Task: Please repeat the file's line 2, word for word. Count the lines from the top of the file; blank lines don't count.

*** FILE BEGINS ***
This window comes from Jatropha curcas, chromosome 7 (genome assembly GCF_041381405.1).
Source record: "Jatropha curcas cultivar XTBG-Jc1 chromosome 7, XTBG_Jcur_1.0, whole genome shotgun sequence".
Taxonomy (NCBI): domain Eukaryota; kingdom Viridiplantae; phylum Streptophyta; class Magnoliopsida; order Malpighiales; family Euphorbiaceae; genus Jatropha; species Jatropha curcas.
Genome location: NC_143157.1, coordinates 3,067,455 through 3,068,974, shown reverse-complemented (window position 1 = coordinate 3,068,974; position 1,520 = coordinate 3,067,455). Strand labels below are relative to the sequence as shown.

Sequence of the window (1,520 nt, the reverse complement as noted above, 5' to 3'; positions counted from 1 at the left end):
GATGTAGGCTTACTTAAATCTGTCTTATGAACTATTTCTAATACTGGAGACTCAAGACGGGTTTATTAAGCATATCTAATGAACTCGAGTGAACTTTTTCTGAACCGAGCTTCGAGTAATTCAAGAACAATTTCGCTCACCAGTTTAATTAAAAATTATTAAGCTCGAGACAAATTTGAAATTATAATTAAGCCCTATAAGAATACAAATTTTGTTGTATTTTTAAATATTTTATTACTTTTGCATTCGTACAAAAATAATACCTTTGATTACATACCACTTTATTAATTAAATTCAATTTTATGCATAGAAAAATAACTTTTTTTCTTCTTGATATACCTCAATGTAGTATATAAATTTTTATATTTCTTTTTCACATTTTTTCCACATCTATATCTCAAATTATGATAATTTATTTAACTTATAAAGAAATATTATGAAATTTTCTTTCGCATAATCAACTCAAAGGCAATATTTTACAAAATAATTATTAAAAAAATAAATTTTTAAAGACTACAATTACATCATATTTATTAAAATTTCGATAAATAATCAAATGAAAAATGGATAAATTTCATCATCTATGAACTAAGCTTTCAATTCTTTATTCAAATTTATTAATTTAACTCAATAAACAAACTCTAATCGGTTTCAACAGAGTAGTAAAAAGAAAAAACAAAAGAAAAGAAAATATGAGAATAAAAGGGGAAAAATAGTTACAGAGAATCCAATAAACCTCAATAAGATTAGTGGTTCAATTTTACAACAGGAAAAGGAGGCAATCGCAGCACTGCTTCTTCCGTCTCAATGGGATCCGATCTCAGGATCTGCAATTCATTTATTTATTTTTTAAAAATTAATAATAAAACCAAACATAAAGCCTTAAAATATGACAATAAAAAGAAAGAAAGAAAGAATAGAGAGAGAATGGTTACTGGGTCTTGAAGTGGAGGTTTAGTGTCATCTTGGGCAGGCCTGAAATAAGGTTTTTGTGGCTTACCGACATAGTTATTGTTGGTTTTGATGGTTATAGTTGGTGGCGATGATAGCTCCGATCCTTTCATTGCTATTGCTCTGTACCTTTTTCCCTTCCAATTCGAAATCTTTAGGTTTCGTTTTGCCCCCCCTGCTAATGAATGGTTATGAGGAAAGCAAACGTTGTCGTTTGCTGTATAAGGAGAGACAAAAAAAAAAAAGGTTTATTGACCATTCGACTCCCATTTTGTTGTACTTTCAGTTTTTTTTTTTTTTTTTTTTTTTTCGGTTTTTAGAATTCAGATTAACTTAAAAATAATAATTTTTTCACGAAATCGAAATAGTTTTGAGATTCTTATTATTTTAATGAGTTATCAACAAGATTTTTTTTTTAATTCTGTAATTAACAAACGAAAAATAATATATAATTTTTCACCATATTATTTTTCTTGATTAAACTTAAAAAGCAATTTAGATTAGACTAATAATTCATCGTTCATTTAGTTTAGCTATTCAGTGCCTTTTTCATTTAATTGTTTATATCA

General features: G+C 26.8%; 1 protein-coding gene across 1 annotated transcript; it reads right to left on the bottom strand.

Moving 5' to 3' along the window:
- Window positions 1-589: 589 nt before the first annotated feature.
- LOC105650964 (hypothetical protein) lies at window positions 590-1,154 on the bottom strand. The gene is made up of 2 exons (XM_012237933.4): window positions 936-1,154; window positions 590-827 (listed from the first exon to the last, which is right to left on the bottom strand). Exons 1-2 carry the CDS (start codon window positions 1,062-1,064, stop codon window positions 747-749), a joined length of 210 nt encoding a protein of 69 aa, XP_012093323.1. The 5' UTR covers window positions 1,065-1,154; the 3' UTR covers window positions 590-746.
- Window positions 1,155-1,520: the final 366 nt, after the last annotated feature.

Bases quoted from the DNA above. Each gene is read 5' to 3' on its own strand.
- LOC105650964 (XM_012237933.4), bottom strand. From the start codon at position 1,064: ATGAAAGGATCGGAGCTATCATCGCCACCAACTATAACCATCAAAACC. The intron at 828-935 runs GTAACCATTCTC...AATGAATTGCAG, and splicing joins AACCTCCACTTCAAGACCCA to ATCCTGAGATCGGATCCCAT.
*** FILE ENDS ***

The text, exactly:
Source record: "Jatropha curcas cultivar XTBG-Jc1 chromosome 7, XTBG_Jcur_1.0, whole genome shotgun sequence".